By the end of the year, the Technology Park Authority Board plans to choose an architect to design another building to add to the park's downtown Little Rock campus.
The top three firms that responded to the board's request for qualifications will be invited to speak at its Dec. 13 meeting. A selection will be made after those presentations.
Respondents vying for the job are AMR Architects; Cromwell Architects Engineers; Looney Ricks Kiss; Polk Stanley Architects; Witsell Evans Rasco Architects/Planners; and Wittenberg, Delony and Davidson Architects.
Tech park Director Brent Birch said a hard timeline hasn't been set for finishing the second building, but the plan is to have it open for business within five years.
Currently the park operates out of one building on Main Street, which was Phase 1 of a six-phase plan. There are 39 active companies or solo entrepreneurs working from that building.
Phase 2 is to construct a six-story building on the adjacent property between the tech park and the KATV building on Main Street. The tech park already owns the property.
The plan is to build a mix of office and wet and dry laboratory space. Wet labs are those where chemicals, drugs or other biological matter are tested and analyzed using water. Dry labs are those where computers or computer-generated models are used for analysis.
That building could become the main entrance to the future tech park campus, Birch said.
Recruitment for the future office and lab space hasn't begun but will start once artist renderings are available to show the vision of the new building.
The park currently nets about $48,000 a month in income, not counting any debt payments.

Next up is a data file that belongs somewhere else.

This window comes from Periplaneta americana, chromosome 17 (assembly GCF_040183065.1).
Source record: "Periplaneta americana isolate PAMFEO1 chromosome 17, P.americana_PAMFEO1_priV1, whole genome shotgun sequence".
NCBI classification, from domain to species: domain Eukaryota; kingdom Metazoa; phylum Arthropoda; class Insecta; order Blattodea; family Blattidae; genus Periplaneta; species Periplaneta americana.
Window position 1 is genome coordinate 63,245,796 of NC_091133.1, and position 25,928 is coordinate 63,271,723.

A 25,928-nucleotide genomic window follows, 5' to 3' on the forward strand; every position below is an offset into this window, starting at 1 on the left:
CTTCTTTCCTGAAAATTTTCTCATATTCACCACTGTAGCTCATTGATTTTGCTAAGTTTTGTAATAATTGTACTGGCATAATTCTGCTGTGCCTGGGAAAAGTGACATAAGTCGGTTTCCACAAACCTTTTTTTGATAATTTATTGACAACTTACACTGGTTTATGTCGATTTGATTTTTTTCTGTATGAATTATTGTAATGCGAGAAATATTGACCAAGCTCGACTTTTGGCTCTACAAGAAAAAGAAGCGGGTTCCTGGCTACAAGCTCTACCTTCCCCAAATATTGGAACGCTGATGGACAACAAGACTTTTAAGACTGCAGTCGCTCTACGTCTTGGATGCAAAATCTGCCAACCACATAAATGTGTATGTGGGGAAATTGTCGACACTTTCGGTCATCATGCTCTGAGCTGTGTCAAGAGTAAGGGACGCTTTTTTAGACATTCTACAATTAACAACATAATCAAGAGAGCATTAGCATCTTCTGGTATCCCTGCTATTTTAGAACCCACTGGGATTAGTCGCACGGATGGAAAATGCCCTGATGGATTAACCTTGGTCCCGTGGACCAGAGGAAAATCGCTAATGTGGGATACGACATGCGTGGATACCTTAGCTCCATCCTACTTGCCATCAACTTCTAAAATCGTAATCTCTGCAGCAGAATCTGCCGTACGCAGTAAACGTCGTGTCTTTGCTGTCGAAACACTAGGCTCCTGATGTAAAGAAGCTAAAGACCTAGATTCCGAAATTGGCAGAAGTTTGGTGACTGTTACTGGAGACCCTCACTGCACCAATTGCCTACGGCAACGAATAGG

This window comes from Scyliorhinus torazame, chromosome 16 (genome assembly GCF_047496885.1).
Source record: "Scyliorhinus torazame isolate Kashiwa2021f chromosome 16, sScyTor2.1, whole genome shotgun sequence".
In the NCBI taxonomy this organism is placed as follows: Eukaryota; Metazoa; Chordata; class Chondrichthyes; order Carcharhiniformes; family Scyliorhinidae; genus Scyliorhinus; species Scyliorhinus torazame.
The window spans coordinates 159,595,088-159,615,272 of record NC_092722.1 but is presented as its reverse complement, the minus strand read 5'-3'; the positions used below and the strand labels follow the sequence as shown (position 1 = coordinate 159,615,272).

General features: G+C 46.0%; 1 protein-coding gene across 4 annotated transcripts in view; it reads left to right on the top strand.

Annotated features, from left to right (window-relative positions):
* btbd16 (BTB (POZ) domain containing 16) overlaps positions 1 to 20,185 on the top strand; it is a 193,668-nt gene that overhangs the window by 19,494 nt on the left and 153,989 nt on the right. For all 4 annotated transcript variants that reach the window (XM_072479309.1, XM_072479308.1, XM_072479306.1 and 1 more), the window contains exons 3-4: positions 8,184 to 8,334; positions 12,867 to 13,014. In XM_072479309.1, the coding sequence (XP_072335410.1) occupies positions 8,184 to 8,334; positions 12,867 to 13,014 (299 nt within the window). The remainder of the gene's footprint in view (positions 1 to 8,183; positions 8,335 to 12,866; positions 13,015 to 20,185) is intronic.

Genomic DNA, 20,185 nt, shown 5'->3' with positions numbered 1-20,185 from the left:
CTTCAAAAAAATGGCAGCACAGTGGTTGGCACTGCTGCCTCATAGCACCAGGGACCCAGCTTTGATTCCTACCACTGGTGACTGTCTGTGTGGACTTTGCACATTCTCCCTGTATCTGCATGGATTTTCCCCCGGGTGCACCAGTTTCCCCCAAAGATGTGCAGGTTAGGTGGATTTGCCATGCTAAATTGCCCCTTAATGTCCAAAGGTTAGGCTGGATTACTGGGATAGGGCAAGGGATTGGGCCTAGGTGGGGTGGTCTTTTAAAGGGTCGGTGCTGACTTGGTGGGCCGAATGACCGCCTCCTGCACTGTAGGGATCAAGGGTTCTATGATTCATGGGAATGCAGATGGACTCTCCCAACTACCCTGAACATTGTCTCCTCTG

The city of Little Rock promised the park $22 million of the proceeds from a 2011 sales tax that will expire in 2021 to help pay for capital costs.
The tax hasn't collected as much as estimated, and the amount the tech park will receive is now estimated at $20,717,488, a letter from the park states.
The park has generally asked the city to allocate what has accrued of that money at the end of each year. It has already collected $8 million so far. The city Board of Directors voted Tuesday to dole out the $1,687,810 that has accrued this year.
Birch said the tech park will use that money to start paying down the principal on a loan taken out to complete the first phase of the park, even though payments on the principal aren't due until 2019.
The board "wanted to go ahead and start reducing the project's debt," Birch said. "The tech park plans to have the debt retired by the time the city sales tax allocation expires in 2021."
The tech park board adopted a policy recently to apply all net income in excess of operating expenses to interest payments on its loans for the first phase. Any remaining, as well as distributions of tax revenue from the city, will be applied to the principal amount on the debt.
"No Tech Park development expenses beyond the existing Phase I will be committed, except for the initial programming and schematic design of Phase II, until additional funding sources are obtained," the policy states.
It also said the combination of net revenue and sales tax distributions will likely leave the park short about $2 million of paying off its debt by 2021, but that is still the goal.
John Burgess, president and co-founder of Mainstream Technologies, was elected as chairman of the Tech Park board earlier this month.
Metro on 11/24/2017
Print Headline: Selecting firm for tech-park job on agenda; Board seeks to pick phase 2 architect before year’s end